1. Military

Jill Kelley outraged other military liaisons with her flirty ways

Mail delivery was one of only a few signs of normalcy Wednesday at the mansion of Scott and Jill Kelley on Bayshore Boulevard.
Mail delivery was one of only a few signs of normalcy Wednesday at the mansion of Scott and Jill Kelley on Bayshore Boulevard.
Published Nov. 15, 2012

TAMPA — Mark Rosenthal remembers the first time he saw Jill Kelley and her identical twin in action. It was at a dinner party at then-Gen. David Petraeus' house, and he was appalled.

"They took over the whole conversation," he said. While the man responsible for overseeing two wars nodded politely, Kelley and her sister, Natalie Khawam, talked nonstop about shopping and traveling. "To me it was out of line."

Rosenthal, a retired developer, was a civilian liaison to military leaders at MacDill Air Force Base. It's the same unofficial job that Kelley performed until she triggered an FBI investigation that ultimately exposed Petraeus' affair with his biographer.

Rosenthal told the Tampa Bay Times that he saw Kelley, 37, at numerous events and she was invariably "loud, ostentatious and revealing." She flirted. She hugged and kissed high-ranking military officials. She wore short dresses. And she bombarded generals with chatty emails.

Her personal emails to Marine Gen. John R. Allen, commander of military forces in Afghanistan, which investigators say number in the thousands of pages, have put Allen's nomination to NATO commander on hold.

Rosenthal never saw the emails but said that Gen. Allen's wife had complained about them to Rosenthal's wife. Rosenthal agreed they were out of line and told Kelley so.

"I called her probably three times and told her not to send any more emails," Rosenthal said. The last time was several months ago, he said. He never heard back.

"I thought it was ridiculous. Who the hell is she?" Rosenthal said. "These guys are protecting the world."

If Kelley wanted to elevate her social standing through MacDill and its cloistered world of secrets and security, one of the biggest obstacles might be the one most obvious — simply getting in.

So this friend of MacDill became a Friend of MacDill.

In November 2010, Kelley passed a background check and was given a MacDill ID allowing her onto the base without a military escort in daylight hours whenever she desired.

The ID is one of about 800 issued by the 6th Air Mobility Wing in a program called Friends of MacDill. Kelley would have been among the first area residents to take part.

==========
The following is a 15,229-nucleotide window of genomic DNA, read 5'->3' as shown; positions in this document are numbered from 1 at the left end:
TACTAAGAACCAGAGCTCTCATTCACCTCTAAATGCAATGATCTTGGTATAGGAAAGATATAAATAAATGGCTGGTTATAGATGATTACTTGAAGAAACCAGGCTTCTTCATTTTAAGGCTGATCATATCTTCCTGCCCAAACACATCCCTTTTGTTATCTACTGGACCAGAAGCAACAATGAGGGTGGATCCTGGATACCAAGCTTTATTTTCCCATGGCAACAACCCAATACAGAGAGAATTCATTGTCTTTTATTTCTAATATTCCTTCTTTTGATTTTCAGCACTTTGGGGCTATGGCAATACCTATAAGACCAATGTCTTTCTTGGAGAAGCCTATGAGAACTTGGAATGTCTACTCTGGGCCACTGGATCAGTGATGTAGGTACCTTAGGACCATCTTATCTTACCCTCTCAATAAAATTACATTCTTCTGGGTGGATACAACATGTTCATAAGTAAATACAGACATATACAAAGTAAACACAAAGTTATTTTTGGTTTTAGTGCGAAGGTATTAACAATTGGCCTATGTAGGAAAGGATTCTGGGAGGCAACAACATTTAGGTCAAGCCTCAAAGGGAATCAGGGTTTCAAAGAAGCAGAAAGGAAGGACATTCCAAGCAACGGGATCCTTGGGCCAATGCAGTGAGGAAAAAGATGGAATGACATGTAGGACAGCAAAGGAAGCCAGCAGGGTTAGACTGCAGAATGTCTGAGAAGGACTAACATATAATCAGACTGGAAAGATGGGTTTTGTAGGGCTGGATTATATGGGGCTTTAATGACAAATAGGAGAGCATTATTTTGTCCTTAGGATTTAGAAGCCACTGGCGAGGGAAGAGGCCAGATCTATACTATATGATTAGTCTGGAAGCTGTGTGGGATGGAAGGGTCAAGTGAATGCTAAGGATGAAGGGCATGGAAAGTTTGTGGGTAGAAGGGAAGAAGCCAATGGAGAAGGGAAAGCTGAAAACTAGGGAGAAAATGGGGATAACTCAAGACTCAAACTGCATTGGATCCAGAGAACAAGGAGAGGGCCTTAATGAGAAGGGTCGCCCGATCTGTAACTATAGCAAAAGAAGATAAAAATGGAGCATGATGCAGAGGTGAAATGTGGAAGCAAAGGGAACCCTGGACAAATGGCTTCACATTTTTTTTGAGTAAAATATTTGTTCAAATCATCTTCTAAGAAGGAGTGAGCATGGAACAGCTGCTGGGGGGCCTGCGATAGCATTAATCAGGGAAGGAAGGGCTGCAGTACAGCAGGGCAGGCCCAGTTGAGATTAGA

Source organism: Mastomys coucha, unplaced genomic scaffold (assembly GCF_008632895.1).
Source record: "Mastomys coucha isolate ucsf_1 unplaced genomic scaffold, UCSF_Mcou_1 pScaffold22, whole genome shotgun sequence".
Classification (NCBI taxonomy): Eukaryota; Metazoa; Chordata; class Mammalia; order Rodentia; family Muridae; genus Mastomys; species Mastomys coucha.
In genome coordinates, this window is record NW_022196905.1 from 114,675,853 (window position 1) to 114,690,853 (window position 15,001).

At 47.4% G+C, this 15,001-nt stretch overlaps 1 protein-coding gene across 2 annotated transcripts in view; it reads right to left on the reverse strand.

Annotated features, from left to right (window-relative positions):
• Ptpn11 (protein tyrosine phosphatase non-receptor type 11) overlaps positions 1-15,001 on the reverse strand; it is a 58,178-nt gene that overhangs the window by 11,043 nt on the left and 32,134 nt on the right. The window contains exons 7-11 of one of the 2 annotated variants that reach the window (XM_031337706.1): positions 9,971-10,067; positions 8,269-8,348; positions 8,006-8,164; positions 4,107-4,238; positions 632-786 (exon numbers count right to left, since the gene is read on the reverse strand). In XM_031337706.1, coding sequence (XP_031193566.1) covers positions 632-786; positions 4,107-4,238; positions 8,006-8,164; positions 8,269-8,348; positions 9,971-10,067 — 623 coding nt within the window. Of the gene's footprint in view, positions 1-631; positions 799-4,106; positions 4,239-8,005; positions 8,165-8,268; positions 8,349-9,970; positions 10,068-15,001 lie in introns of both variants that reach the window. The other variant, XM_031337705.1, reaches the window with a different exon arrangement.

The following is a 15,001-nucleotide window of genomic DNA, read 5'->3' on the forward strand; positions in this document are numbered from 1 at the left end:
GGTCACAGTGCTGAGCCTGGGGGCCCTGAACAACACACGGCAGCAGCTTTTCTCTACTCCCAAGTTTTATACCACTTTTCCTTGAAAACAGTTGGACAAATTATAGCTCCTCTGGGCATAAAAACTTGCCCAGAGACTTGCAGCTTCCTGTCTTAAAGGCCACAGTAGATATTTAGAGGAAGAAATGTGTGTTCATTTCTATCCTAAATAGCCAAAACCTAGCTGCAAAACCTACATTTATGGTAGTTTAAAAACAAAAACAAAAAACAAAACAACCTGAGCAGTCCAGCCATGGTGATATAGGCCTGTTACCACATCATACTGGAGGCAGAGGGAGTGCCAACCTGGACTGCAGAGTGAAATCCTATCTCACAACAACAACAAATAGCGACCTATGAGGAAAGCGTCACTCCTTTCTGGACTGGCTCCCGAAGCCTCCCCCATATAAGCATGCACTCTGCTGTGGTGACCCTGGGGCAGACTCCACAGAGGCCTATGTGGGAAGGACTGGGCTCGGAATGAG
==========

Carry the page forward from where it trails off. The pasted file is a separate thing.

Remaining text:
"Some people have told me they've lived their whole lives in Tampa and never set foot on the base," Col. Lenny Richoux, former wing commander, told the Tampa Bay Times in a 2011 story. "So I said, 'Well, come on down and see. This is federal property. This belongs to you.' "

The wing serves as something akin to a landlord for other commands at the base, including U.S. Central Command. Petraeus was CentCom's chief from 2008 to 2010. The wing is in charge of base security, and its armed personnel stand watch at MacDill's entry gates.

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Kelley obtained the ID four months after Petraeus left CentCom in June 2010 to take command of U.S. troops in Afghanistan. Allen, as deputy commander, served as CentCom's acting chief for six weeks after Petraeus' departure.

Kelley's pass was renewed in February 2012 but was revoked Tuesday until an investigation is completed into her email relationship with Allen.

Timm Sweeney, who runs an international marketing and research firm in Tampa, told the Times last year that he was a participant in the Friends program.

"MacDill has a very good vetting process," he said. "It's not like they're just inviting any crazy on the base."

• • •

In late August, the Republican National Convention in Tampa served as the backdrop to a bizarre business meeting that showed how Kelley used her military connections to open doors off the base as well as on.

Adam Victor, president of TransGas Development in New York, was in town to network and find business opportunities. Someone introduced him to Kelley, and the two spoke in a VIP section of the convention hall.

Victor said Kelley described herself as a close friend to Petraeus, which impressed him. In fact, he said, Kelley told him she might help him with a coal gasification project in South Korea. She said she could gain him access to the highest levels of the South Korean government, Victor said.